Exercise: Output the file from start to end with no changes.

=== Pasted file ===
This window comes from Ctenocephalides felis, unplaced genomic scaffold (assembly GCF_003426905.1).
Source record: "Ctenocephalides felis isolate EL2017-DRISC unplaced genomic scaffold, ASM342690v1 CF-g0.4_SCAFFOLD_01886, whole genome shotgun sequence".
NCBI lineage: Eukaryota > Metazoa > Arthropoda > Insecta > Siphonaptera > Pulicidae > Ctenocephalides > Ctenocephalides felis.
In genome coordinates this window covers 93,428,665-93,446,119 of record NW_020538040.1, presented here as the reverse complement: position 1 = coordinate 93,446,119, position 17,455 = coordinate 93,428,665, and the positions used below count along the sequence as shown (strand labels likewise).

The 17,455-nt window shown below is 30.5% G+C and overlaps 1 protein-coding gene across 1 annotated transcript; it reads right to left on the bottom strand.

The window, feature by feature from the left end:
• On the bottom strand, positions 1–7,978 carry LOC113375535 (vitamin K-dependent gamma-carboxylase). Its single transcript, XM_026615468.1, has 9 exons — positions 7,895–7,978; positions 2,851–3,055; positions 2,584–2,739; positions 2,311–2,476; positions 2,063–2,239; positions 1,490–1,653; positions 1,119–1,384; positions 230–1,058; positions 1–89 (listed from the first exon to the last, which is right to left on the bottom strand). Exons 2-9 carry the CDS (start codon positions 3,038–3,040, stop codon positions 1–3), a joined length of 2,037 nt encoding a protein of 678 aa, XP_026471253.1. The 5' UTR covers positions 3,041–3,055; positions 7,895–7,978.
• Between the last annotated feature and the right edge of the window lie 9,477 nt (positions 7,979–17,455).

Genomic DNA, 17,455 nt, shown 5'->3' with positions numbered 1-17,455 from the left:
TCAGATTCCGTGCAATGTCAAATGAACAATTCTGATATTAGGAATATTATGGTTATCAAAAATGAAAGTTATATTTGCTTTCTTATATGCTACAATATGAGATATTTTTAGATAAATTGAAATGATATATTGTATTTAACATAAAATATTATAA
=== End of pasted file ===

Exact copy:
This window comes from Ctenocephalides felis, unplaced genomic scaffold (assembly GCF_003426905.1).
Source record: "Ctenocephalides felis isolate EL2017-DRISC unplaced genomic scaffold, ASM342690v1 CF-g0.4_SCAFFOLD_01886, whole genome shotgun sequence".
NCBI lineage: Eukaryota > Metazoa > Arthropoda > Insecta > Siphonaptera > Pulicidae > Ctenocephalides > Ctenocephalides felis.
In genome coordinates this window covers 93,428,665-93,446,119 of record NW_020538040.1, presented here as the reverse complement: position 1 = coordinate 93,446,119, position 17,455 = coordinate 93,428,665, and the positions used below count along the sequence as shown (strand labels likewise).

The 17,455-nt window shown below is 30.5% G+C and overlaps 1 protein-coding gene across 1 annotated transcript; it reads right to left on the bottom strand.

The window, feature by feature from the left end:
• On the bottom strand, positions 1–7,978 carry LOC113375535 (vitamin K-dependent gamma-carboxylase). Its single transcript, XM_026615468.1, has 9 exons — positions 7,895–7,978; positions 2,851–3,055; positions 2,584–2,739; positions 2,311–2,476; positions 2,063–2,239; positions 1,490–1,653; positions 1,119–1,384; positions 230–1,058; positions 1–89 (listed from the first exon to the last, which is right to left on the bottom strand). Exons 2-9 carry the CDS (start codon positions 3,038–3,040, stop codon positions 1–3), a joined length of 2,037 nt encoding a protein of 678 aa, XP_026471253.1. The 5' UTR covers positions 3,041–3,055; positions 7,895–7,978.
• Between the last annotated feature and the right edge of the window lie 9,477 nt (positions 7,979–17,455).

Genomic DNA, 17,455 nt, shown 5'->3' with positions numbered 1-17,455 from the left:
TCAGATTCCGTGCAATGTCAAATGAACAATTCTGATATTAGGAATATTATGGTTATCAAAAATGAAAGTTATATTTGCTTTCTTATATGCTACAATATGAGATATTTTTAGATAAATTGAAATGATATATTGTATTTAACATAAAATATTATAA